Alternately, one might interpret this cluster data to indicate that multimorbid chronic conditions and increasing age are sufficient in the development of UI, although assigning such risk silos is disposed to misconceptions. The contribution of polypharmacy in these clusters is a decidedly substantial component for careful consideration. However, data extracted from such survey sampling have inherent complexities that limit defining causality, so how do we retrospectively discern understanding viewing the insults of a lifetime resulting in UI? The short answer is, we do not.

We must extract ourselves from the realm of symptom suppression for women with UI and direct resources to a broader view of the life course of the condition. In addition to the expansive phenotyping efforts ongoing from the National Institute of Diabetes and Digestive Kidney Disease (NIDDK) through the Symptoms of Lower Urinary Tract Dysfunction Research Network (LURN), no initiative speaks to the endeavor to principally change paradigms about bladder health in women more than the pioneering concept of The Prevention of Lower Urinary Tract Symptoms (PLUS) Research Consortium [5]. The PLUS consortium is dedicated to promoting prevention of LUTS across the woman’s life spectrum, which roots in the appreciation of progression of factors contributing to disease. Without this critical transdisciplinary approach, comprehension of the base aetiology of UI, and our continued attempts to mask symptoms, may propagate further deterioration of systemic manifestations of primary high‐risk diseases in our patients.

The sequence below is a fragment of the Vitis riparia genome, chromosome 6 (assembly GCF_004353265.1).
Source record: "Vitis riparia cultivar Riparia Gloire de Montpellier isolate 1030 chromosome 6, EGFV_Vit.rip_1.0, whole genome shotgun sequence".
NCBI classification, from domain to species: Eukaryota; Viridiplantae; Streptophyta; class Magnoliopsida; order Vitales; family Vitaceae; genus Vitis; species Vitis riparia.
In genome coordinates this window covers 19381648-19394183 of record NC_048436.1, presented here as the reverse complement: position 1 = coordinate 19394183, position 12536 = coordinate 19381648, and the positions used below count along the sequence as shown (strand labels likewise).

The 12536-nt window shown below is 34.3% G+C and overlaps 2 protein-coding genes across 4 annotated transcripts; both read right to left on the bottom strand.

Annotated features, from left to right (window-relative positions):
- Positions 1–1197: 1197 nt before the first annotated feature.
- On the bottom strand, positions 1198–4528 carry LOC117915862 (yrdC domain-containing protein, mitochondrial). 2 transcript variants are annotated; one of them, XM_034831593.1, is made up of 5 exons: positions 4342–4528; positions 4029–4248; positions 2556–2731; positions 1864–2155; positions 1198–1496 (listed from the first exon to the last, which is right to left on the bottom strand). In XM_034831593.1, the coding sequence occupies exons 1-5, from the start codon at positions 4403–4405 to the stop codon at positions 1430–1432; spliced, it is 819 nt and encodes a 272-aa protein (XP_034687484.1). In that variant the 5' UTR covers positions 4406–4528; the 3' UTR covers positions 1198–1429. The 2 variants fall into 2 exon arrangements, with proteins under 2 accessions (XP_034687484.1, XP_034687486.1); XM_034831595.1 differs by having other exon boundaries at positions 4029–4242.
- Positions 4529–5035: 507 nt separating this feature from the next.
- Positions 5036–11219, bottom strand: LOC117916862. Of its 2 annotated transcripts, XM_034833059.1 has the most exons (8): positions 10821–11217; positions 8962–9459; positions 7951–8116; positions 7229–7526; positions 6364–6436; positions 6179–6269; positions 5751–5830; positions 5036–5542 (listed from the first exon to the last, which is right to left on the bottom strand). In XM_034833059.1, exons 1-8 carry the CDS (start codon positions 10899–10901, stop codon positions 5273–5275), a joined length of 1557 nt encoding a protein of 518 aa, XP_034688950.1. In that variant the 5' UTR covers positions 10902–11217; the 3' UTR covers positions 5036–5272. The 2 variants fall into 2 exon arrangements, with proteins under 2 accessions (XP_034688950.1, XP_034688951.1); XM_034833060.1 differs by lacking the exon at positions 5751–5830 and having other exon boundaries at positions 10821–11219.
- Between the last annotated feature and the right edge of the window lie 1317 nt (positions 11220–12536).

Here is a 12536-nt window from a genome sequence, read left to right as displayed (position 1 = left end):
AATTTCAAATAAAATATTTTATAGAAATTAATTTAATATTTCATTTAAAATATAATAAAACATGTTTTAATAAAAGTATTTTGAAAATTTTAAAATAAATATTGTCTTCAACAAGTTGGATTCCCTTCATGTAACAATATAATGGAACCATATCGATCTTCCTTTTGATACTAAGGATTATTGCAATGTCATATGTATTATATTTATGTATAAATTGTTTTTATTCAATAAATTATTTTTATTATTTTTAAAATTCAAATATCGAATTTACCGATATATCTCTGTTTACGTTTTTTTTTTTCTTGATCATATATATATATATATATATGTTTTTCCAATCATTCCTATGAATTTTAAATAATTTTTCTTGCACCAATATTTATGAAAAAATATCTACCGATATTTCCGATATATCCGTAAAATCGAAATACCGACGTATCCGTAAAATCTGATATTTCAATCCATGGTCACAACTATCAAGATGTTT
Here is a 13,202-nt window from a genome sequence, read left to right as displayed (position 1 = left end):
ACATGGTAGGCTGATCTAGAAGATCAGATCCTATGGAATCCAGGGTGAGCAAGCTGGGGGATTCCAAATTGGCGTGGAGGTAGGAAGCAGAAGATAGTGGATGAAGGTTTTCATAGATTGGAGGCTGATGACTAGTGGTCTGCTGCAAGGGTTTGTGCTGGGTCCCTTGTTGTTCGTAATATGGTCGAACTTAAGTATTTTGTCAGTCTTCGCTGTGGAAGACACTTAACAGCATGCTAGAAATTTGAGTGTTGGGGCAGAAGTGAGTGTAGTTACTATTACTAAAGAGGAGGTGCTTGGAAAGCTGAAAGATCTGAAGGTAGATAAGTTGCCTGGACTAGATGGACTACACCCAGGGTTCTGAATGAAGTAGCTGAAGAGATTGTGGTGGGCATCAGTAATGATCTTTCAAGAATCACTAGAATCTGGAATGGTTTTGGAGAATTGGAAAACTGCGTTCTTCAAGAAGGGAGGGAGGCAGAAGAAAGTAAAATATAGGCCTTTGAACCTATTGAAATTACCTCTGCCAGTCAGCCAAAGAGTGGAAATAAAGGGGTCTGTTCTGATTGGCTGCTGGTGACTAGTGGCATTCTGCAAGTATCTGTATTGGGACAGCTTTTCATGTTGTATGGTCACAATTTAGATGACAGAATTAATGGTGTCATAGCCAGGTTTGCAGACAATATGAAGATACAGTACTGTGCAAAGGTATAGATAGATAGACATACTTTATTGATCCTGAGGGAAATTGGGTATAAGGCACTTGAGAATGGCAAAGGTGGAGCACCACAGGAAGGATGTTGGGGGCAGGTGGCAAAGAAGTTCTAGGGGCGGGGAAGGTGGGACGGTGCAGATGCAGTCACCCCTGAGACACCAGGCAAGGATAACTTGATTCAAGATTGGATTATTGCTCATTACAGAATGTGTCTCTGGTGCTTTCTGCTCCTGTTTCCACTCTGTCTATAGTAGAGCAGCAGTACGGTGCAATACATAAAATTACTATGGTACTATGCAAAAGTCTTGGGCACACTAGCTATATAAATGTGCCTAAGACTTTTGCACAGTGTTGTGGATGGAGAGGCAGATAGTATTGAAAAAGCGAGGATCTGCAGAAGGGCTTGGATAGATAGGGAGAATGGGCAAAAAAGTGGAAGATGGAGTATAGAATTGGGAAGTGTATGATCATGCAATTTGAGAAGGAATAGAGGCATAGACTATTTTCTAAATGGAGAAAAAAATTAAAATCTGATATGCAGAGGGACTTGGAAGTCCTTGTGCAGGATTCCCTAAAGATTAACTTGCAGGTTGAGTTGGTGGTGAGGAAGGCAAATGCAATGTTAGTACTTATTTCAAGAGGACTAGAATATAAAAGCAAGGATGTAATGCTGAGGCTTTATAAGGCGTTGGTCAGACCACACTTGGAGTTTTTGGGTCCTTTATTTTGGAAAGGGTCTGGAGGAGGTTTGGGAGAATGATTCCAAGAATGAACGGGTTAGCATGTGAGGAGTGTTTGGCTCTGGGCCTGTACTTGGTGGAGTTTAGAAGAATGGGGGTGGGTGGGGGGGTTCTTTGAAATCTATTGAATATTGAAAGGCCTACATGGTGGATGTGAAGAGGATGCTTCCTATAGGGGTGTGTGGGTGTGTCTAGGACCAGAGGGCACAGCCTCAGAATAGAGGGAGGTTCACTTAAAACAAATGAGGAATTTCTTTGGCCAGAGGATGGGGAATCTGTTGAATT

1. Markland AD, Vaughn CP, Okosun IS, Goode PS, Burgio KL, Johnson TM, 2nd. Cluster analysis of multiple chronic conditions associated with urinary incontinence among women in the USA. BJU Int 2018; 122: 1041–8
  2. National Institutes of Health and National Heart, Lung, and Blood Institute. Morbidity & Mortality: 2009 Chart Book on Cardiovascular, Lung, and Blood Diseases. Available at: https://ecopmc.files.wordpress.com/2012/04/2009_chartbook.pdf. Accessed July 2018
  3. Coyne KS, Kaplan SA, Chapple CR et al. Risk factors and comorbid conditions associated with lower urinary tract symptoms: EpiLUTS. BJU Int 2009; 103 (Suppl. 3): 24–32
  4. Andersson KE, Sarawate C, Kahler KH, Stanley EL, Kulkarni AS. Cardiovascular morbidity, heart rates and use of antimuscarinics in patients with overactive bladder. BJU Int 2010; 106: 268–74
  5. Harlow BL, Bavendam TG, Palmer MH et al. The Prevention of Lower Urinary Tract Symptoms (PLUS) research consortium: a transdiciplinary approach toward promoting bladder health and preventing lower urinary tract symptoms in women across the life course. J Womens Health (Larchmt) 2018; 27: 283–9